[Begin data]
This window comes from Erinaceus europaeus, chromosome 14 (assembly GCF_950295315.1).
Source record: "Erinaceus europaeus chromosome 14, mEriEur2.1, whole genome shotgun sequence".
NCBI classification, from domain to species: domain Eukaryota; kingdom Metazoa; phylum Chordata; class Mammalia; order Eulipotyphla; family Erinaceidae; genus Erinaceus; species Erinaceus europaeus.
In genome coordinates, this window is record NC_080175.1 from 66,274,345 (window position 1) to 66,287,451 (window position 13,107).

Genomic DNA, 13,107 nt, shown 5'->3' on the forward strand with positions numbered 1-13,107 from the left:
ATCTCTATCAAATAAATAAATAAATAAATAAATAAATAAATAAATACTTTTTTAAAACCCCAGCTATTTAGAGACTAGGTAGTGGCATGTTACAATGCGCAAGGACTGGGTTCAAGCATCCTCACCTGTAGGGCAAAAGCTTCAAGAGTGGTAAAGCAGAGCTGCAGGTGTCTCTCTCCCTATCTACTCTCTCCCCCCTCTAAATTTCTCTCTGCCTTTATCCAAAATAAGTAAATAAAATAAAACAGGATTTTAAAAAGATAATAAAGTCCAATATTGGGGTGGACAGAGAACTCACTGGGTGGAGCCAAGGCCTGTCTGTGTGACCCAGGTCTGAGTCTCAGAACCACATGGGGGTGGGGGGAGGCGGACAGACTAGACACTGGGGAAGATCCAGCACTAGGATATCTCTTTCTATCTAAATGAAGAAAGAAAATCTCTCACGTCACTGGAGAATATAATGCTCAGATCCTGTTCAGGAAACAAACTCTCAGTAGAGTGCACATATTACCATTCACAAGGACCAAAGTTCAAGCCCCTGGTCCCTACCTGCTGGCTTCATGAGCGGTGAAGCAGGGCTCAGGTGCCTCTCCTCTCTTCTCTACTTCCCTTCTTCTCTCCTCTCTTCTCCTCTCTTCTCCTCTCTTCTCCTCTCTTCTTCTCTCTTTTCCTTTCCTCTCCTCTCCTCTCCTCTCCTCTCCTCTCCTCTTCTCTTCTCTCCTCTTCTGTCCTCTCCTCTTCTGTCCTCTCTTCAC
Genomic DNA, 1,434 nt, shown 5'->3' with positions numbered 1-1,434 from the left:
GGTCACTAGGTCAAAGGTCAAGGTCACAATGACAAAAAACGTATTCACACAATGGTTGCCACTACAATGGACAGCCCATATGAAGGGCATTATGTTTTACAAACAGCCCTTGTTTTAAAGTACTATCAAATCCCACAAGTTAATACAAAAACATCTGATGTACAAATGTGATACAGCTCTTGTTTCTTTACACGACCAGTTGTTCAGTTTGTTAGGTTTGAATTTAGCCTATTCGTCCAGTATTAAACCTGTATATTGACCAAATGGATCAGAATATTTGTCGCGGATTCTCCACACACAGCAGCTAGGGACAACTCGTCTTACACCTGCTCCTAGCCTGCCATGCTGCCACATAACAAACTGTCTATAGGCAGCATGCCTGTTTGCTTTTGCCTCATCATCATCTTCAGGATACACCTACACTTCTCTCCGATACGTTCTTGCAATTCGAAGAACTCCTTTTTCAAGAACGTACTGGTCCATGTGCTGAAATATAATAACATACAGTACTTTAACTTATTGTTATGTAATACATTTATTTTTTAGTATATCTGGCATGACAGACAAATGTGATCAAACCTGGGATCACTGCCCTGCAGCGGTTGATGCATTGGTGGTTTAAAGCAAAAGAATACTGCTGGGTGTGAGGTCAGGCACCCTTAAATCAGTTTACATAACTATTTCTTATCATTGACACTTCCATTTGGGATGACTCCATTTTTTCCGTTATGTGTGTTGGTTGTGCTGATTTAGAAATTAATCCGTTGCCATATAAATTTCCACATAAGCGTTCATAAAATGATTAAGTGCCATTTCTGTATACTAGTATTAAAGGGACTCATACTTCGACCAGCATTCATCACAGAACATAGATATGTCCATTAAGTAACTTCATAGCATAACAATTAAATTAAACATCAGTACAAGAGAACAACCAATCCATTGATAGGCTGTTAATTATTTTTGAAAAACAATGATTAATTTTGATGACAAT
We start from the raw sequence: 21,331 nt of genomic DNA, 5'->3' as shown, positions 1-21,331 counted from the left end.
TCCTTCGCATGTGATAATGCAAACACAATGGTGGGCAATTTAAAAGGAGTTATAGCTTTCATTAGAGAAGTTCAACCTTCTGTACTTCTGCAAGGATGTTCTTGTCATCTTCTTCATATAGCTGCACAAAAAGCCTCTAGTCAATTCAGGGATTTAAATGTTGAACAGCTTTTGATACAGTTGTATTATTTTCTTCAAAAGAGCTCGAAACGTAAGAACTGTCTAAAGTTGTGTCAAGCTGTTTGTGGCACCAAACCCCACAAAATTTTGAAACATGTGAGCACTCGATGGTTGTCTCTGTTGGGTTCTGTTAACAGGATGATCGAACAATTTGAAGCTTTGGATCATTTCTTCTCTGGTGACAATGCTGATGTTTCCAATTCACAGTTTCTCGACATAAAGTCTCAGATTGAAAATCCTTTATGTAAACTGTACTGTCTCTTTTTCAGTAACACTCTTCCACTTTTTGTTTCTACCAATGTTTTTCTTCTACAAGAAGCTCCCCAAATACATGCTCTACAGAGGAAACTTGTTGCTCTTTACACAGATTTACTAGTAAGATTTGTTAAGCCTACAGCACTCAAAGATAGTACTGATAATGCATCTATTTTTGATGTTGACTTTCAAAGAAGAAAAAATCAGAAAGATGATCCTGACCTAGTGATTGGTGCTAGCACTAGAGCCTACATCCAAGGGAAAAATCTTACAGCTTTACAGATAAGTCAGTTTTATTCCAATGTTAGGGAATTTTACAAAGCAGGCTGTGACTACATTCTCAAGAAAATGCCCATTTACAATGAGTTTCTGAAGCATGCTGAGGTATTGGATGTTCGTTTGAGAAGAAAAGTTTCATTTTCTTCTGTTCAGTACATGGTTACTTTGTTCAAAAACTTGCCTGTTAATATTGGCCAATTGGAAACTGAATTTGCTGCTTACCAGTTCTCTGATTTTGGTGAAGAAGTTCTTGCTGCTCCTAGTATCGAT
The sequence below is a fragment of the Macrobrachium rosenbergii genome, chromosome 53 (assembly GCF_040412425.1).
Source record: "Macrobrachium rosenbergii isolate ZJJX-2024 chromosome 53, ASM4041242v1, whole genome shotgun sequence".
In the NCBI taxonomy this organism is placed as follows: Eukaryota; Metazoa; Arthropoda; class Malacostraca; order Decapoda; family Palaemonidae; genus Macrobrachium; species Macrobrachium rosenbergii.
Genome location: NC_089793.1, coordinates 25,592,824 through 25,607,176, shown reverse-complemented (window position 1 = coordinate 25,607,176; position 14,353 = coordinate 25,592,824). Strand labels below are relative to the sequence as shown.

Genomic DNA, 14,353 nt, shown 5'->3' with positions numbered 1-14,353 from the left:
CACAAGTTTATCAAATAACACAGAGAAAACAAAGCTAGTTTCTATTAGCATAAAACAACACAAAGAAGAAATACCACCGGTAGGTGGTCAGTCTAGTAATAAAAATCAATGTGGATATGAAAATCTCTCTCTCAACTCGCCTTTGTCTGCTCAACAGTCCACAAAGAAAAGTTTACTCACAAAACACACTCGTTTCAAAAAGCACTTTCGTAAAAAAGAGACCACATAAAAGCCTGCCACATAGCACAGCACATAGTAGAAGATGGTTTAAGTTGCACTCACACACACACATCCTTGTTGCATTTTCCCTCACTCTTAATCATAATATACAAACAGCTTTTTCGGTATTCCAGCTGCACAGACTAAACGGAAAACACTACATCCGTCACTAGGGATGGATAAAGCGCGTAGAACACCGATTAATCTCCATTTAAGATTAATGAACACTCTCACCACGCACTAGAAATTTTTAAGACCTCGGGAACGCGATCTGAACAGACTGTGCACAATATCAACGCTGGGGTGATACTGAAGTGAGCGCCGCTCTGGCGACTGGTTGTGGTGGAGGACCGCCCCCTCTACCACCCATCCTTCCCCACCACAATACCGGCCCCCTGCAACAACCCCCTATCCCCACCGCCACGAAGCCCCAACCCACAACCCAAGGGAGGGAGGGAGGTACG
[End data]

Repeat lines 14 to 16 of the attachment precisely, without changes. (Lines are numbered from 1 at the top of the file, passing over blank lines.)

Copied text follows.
Genome location: NC_089793.1, coordinates 25,592,824 through 25,607,176, shown reverse-complemented (window position 1 = coordinate 25,607,176; position 14,353 = coordinate 25,592,824). Strand labels below are relative to the sequence as shown.

Genomic DNA, 14,353 nt, shown 5'->3' with positions numbered 1-14,353 from the left:
CACAAGTTTATCAAATAACACAGAGAAAACAAAGCTAGTTTCTATTAGCATAAAACAACACAAAGAAGAAATACCACCGGTAGGTGGTCAGTCTAGTAATAAAAATCAATGTGGATATGAAAATCTCTCTCTCAACTCGCCTTTGTCTGCTCAACAGTCCACAAAGAAAAGTTTACTCACAAAACACACTCGTTTCAAAAAGCACTTTCGTAAAAAAGAGACCACATAAAAGCCTGCCACATAGCACAGCACATAGTAGAAGATGGTTTAAGTTGCACTCACACACACACATCCTTGTTGCATTTTCCCTCACTCTTAATCATAATATACAAACAGCTTTTTCGGTATTCCAGCTGCACAGACTAAACGGAAAACACTACATCCGTCACTAGGGATGGATAAAGCGCGTAGAACACCGATTAATCTCCATTTAAGATTAATGAACACTCTCACCACGCACTAGAAATTTTTAAGACCTCGGGAACGCGATCTGAACAGACTGTGCACAATATCAACGCTGGGGTGATACTGAAGTGAGCGCCGCTCTGGCGACTGGTTGTGGTGGAGGACCGCCCCCTCTACCACCCATCCTTCCCCACCACAATACCGGCCCCCTGCAACAACCCCCTATCCCCACCGCCACGAAGCCCCAACCCACAACCCAAGGGAGGGAGGGAGGTACG